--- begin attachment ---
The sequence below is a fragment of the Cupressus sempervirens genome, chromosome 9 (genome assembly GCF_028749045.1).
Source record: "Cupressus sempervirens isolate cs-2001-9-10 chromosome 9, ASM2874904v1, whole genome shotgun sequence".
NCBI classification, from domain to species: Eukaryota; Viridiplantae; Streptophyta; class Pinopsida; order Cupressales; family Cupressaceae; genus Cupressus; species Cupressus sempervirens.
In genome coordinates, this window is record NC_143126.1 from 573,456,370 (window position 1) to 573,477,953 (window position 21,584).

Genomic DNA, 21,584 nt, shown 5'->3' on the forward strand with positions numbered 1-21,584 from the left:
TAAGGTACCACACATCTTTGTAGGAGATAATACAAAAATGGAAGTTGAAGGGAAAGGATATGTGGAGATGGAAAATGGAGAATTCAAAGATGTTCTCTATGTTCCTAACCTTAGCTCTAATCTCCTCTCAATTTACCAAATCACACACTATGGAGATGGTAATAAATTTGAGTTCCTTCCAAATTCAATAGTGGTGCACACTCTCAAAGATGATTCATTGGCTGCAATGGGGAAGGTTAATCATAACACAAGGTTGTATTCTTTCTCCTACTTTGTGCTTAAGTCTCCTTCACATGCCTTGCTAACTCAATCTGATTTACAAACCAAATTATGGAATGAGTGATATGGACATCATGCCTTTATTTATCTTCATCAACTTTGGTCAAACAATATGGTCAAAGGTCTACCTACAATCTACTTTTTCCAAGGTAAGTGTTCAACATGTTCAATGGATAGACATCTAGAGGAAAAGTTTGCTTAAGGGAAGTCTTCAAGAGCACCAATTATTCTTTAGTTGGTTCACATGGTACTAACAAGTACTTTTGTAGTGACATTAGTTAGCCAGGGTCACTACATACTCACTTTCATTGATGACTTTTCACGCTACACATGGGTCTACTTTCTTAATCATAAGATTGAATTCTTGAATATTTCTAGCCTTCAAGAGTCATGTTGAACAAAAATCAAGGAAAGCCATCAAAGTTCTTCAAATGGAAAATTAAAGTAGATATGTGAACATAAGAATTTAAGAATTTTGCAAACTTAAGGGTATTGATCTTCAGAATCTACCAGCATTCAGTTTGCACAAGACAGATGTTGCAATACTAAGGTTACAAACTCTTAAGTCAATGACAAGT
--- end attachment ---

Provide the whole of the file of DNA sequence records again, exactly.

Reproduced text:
The sequence below is a fragment of the Cupressus sempervirens genome, chromosome 9 (genome assembly GCF_028749045.1).
Source record: "Cupressus sempervirens isolate cs-2001-9-10 chromosome 9, ASM2874904v1, whole genome shotgun sequence".
NCBI classification, from domain to species: Eukaryota; Viridiplantae; Streptophyta; class Pinopsida; order Cupressales; family Cupressaceae; genus Cupressus; species Cupressus sempervirens.
In genome coordinates, this window is record NC_143126.1 from 573,456,370 (window position 1) to 573,477,953 (window position 21,584).

Genomic DNA, 21,584 nt, shown 5'->3' on the forward strand with positions numbered 1-21,584 from the left:
TAAGGTACCACACATCTTTGTAGGAGATAATACAAAAATGGAAGTTGAAGGGAAAGGATATGTGGAGATGGAAAATGGAGAATTCAAAGATGTTCTCTATGTTCCTAACCTTAGCTCTAATCTCCTCTCAATTTACCAAATCACACACTATGGAGATGGTAATAAATTTGAGTTCCTTCCAAATTCAATAGTGGTGCACACTCTCAAAGATGATTCATTGGCTGCAATGGGGAAGGTTAATCATAACACAAGGTTGTATTCTTTCTCCTACTTTGTGCTTAAGTCTCCTTCACATGCCTTGCTAACTCAATCTGATTTACAAACCAAATTATGGAATGAGTGATATGGACATCATGCCTTTATTTATCTTCATCAACTTTGGTCAAACAATATGGTCAAAGGTCTACCTACAATCTACTTTTTCCAAGGTAAGTGTTCAACATGTTCAATGGATAGACATCTAGAGGAAAAGTTTGCTTAAGGGAAGTCTTCAAGAGCACCAATTATTCTTTAGTTGGTTCACATGGTACTAACAAGTACTTTTGTAGTGACATTAGTTAGCCAGGGTCACTACATACTCACTTTCATTGATGACTTTTCACGCTACACATGGGTCTACTTTCTTAATCATAAGATTGAATTCTTGAATATTTCTAGCCTTCAAGAGTCATGTTGAACAAAAATCAAGGAAAGCCATCAAAGTTCTTCAAATGGAAAATTAAAGTAGATATGTGAACATAAGAATTTAAGAATTTTGCAAACTTAAGGGTATTGATCTTCAGAATCTACCAGCATTCAGTTTGCACAAGACAGATGTTGCAATACTAAGGTTACAAACTCTTAAGTCAATGACAAGT